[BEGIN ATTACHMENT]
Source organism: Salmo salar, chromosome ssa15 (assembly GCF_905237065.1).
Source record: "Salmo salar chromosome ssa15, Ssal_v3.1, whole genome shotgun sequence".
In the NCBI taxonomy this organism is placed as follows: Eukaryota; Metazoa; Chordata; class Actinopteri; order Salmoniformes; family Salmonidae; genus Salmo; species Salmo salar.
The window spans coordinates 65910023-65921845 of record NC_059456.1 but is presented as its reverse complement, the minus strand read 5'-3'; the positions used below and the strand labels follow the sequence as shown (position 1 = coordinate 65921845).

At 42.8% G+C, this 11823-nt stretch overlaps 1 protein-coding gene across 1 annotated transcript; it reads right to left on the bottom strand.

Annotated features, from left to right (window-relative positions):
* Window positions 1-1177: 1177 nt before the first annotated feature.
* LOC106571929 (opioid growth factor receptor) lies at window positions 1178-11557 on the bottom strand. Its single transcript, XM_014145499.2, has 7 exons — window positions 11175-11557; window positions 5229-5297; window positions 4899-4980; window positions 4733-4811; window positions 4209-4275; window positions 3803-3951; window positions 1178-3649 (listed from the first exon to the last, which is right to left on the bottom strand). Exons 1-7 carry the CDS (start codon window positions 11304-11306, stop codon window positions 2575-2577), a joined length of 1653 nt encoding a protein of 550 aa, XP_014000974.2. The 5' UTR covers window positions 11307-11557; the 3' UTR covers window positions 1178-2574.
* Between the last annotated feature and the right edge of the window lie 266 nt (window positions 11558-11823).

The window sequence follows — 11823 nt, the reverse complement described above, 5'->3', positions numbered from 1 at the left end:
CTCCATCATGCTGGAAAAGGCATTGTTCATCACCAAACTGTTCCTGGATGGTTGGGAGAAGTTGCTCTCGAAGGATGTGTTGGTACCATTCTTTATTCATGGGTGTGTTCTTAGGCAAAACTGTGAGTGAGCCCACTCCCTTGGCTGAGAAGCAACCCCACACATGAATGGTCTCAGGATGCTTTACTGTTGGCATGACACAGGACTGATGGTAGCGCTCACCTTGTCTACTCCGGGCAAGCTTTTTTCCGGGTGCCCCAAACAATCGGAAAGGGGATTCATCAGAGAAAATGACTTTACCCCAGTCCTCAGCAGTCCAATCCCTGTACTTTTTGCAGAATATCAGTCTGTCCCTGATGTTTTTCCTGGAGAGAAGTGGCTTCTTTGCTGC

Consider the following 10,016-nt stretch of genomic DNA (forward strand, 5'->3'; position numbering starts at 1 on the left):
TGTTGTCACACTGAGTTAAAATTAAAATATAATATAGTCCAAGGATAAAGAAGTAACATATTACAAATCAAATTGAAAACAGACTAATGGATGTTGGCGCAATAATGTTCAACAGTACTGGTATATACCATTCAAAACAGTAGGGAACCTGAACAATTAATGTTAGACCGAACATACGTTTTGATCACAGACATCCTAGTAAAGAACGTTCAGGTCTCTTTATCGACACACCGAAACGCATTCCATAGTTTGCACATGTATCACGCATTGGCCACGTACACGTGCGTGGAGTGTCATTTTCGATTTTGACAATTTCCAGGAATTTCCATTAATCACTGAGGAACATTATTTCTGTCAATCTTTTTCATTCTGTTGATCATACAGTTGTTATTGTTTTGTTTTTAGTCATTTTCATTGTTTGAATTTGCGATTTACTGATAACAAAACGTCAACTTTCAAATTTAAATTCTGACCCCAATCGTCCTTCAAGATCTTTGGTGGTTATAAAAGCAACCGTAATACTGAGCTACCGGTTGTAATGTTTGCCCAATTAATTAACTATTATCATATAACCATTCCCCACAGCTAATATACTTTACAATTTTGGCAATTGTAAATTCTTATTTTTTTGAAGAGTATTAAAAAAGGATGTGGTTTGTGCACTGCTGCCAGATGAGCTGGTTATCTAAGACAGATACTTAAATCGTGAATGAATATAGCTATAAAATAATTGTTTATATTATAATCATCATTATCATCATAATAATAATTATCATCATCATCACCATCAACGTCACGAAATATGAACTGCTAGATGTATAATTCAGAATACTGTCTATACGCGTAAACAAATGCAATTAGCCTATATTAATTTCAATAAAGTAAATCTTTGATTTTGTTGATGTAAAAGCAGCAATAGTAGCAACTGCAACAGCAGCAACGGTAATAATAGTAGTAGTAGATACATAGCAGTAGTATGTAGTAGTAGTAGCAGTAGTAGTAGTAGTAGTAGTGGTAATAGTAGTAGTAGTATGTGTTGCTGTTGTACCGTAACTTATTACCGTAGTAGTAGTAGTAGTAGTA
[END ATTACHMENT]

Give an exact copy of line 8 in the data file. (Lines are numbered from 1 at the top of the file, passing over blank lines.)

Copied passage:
* LOC106571929 (opioid growth factor receptor) lies at window positions 1178-11557 on the bottom strand. Its single transcript, XM_014145499.2, has 7 exons — window positions 11175-11557; window positions 5229-5297; window positions 4899-4980; window positions 4733-4811; window positions 4209-4275; window positions 3803-3951; window positions 1178-3649 (listed from the first exon to the last, which is right to left on the bottom strand). Exons 1-7 carry the CDS (start codon window positions 11304-11306, stop codon window positions 2575-2577), a joined length of 1653 nt encoding a protein of 550 aa, XP_014000974.2. The 5' UTR covers window positions 11307-11557; the 3' UTR covers window positions 1178-2574.